Margin Lenders on Poloniex Lost $13.5 Million Due to Flash Crash
Margin lenders on American cryptocurrency exchange Poloniex have lost around $13.5 million due to a flash crash. Poloniex announced about the incident in a blog post published on June 6.
Poloniex revealed that on May 26 a severe price crash in the clams (CLAM) market led to margin loans losses amounting to roughly 1,800 bitcoin (BTC), or approximately $13.5 million at the time. The incident affected 0.4% of all users and resulted in the reduction of all active BTC loans by 16.202%.
The exchange subsequently froze all of the defaulted borrowers’ accounts and will keep them frozen until the borrowers repay their loans. Poloniex also claims that it will return the funds to affected lenders as soon as it recovers the lost money. Poloniex suggested that the crash occurred due to a number of reasons, and further explained:
“The velocity of the crash and the lack of liquidity in the CLAM market made it impossible for all of the automatic liquidations of CLAM margin positions to process as they normally would in a liquid market. In addition, a significant amount of the total loan value was collateralized in CLAM, so both the borrowers’ positions and their collateral lost most of their value simultaneously.”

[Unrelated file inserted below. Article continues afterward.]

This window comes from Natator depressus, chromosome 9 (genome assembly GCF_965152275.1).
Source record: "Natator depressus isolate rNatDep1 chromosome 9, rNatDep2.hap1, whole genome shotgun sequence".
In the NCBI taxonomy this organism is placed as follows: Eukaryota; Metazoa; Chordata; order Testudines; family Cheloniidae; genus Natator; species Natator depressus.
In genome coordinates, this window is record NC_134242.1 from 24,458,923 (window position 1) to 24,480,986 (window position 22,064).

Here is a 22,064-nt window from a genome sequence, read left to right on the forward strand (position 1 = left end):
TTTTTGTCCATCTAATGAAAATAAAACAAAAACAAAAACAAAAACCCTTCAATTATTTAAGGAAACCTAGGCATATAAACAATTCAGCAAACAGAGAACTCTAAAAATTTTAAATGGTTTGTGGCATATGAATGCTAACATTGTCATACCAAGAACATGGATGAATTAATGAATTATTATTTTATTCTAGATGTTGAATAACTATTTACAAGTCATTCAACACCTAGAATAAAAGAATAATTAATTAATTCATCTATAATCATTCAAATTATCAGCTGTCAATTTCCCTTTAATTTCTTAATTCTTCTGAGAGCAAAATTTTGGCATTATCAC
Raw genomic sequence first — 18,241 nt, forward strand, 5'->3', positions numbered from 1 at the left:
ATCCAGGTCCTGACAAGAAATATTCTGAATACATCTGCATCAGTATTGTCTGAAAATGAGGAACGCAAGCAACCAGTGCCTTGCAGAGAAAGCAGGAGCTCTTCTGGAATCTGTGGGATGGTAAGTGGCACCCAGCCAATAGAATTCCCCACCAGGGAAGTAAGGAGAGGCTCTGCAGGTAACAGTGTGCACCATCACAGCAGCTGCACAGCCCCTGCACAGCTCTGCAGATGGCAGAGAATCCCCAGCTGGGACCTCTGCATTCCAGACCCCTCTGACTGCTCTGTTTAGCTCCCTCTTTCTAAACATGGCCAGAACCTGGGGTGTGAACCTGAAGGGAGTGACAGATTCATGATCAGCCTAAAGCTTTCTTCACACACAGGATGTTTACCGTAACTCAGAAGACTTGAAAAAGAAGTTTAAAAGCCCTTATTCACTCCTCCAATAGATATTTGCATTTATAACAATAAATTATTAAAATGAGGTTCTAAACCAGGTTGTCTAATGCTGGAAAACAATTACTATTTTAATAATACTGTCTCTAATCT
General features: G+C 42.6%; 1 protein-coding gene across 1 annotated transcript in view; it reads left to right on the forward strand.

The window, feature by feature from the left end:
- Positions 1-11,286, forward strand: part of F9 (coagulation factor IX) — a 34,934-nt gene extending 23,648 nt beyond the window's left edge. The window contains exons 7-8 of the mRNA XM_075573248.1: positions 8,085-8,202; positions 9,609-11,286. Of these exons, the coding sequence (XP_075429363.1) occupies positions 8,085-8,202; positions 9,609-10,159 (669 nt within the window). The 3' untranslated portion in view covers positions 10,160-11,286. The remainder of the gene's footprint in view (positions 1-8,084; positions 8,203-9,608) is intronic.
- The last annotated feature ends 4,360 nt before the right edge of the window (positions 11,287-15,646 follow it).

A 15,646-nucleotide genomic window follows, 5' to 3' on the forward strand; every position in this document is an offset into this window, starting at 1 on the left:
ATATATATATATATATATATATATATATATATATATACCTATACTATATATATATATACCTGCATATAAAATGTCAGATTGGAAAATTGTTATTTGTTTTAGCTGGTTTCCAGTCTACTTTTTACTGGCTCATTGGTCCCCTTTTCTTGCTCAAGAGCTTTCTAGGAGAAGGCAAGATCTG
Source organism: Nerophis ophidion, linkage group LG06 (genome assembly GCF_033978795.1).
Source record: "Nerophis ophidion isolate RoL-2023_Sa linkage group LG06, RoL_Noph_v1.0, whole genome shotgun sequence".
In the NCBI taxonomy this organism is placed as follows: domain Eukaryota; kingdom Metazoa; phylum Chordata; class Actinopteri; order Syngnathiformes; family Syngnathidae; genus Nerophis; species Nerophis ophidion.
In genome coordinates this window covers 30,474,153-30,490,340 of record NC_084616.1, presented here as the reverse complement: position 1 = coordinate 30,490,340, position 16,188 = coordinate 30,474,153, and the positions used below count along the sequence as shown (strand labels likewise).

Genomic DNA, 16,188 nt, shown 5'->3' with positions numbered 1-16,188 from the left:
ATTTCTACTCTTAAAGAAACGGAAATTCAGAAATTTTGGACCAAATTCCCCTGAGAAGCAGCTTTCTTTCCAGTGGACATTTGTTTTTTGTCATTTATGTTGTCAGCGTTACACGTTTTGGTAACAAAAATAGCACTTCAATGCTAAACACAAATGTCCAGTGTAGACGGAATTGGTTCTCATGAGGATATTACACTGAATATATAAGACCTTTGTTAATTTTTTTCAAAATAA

Last month, Poloniex stopped offering trading in nine coins to customers in the United States. The exchange stated that the decision was motivated by the uncertain regulatory environment in the country, “Specifically, it is not possible to be certain whether U.S. regulators will consider these assets to be securities.”
In January, independent analysts at ICORating gave 16% of the world’s biggest cryptocurrency trading platforms an A rating, including Poloniex (A-) among the top three most secure exchanges globally.
ICORating assessed 135 crypto trading platforms, all of whose daily trade value reportedly exceeds $100,000, on the basis of four security categories: user account security, registrar and domain security, web security and DoS attack protection.
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